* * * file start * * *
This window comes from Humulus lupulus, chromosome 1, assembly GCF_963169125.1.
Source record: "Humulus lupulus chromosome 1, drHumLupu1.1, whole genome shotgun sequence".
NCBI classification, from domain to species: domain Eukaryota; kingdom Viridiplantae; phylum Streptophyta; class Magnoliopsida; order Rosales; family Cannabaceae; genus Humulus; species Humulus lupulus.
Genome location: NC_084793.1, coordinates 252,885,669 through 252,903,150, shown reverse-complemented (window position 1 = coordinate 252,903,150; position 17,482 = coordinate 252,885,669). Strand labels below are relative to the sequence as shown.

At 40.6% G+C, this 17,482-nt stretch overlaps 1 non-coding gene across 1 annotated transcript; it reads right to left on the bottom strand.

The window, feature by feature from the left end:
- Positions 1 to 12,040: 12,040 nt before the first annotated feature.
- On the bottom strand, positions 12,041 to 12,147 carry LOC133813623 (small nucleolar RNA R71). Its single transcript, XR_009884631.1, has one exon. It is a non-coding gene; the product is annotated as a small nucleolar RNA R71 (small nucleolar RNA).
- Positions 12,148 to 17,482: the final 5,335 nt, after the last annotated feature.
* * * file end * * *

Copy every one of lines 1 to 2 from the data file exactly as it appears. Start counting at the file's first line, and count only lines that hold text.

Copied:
This window comes from Humulus lupulus, chromosome 1, assembly GCF_963169125.1.
Source record: "Humulus lupulus chromosome 1, drHumLupu1.1, whole genome shotgun sequence".